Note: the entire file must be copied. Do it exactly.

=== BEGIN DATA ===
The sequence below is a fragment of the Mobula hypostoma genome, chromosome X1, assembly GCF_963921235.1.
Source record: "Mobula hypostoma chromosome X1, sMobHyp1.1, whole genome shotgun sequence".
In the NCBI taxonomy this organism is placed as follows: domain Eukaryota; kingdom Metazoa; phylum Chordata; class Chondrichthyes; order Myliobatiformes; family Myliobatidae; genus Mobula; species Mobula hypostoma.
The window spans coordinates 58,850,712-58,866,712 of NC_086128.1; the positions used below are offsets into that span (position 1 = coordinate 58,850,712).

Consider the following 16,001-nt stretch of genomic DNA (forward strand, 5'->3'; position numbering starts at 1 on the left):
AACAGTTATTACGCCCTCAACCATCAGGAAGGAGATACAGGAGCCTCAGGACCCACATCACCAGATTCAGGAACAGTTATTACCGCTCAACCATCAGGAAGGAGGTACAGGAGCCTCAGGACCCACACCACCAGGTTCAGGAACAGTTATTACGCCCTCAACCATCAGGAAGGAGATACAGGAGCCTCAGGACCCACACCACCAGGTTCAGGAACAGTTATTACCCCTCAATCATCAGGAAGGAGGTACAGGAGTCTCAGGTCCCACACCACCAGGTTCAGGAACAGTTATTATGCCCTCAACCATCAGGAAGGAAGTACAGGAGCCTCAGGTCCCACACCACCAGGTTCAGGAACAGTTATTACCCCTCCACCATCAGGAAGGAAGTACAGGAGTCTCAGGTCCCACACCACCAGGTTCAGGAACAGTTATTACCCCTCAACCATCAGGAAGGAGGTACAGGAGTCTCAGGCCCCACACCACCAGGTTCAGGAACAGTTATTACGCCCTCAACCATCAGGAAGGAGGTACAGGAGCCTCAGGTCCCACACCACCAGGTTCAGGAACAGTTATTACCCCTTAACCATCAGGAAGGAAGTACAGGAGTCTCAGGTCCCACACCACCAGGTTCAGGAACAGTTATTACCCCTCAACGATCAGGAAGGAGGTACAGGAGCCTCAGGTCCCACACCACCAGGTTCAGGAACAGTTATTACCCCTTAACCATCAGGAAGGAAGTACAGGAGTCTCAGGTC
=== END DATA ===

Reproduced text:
The sequence below is a fragment of the Mobula hypostoma genome, chromosome X1, assembly GCF_963921235.1.
Source record: "Mobula hypostoma chromosome X1, sMobHyp1.1, whole genome shotgun sequence".
In the NCBI taxonomy this organism is placed as follows: domain Eukaryota; kingdom Metazoa; phylum Chordata; class Chondrichthyes; order Myliobatiformes; family Myliobatidae; genus Mobula; species Mobula hypostoma.
The window spans coordinates 58,850,712-58,866,712 of NC_086128.1; the positions used below are offsets into that span (position 1 = coordinate 58,850,712).

Consider the following 16,001-nt stretch of genomic DNA (forward strand, 5'->3'; position numbering starts at 1 on the left):
AACAGTTATTACGCCCTCAACCATCAGGAAGGAGATACAGGAGCCTCAGGACCCACATCACCAGATTCAGGAACAGTTATTACCGCTCAACCATCAGGAAGGAGGTACAGGAGCCTCAGGACCCACACCACCAGGTTCAGGAACAGTTATTACGCCCTCAACCATCAGGAAGGAGATACAGGAGCCTCAGGACCCACACCACCAGGTTCAGGAACAGTTATTACCCCTCAATCATCAGGAAGGAGGTACAGGAGTCTCAGGTCCCACACCACCAGGTTCAGGAACAGTTATTATGCCCTCAACCATCAGGAAGGAAGTACAGGAGCCTCAGGTCCCACACCACCAGGTTCAGGAACAGTTATTACCCCTCCACCATCAGGAAGGAAGTACAGGAGTCTCAGGTCCCACACCACCAGGTTCAGGAACAGTTATTACCCCTCAACCATCAGGAAGGAGGTACAGGAGTCTCAGGCCCCACACCACCAGGTTCAGGAACAGTTATTACGCCCTCAACCATCAGGAAGGAGGTACAGGAGCCTCAGGTCCCACACCACCAGGTTCAGGAACAGTTATTACCCCTTAACCATCAGGAAGGAAGTACAGGAGTCTCAGGTCCCACACCACCAGGTTCAGGAACAGTTATTACCCCTCAACGATCAGGAAGGAGGTACAGGAGCCTCAGGTCCCACACCACCAGGTTCAGGAACAGTTATTACCCCTTAACCATCAGGAAGGAAGTACAGGAGTCTCAGGTC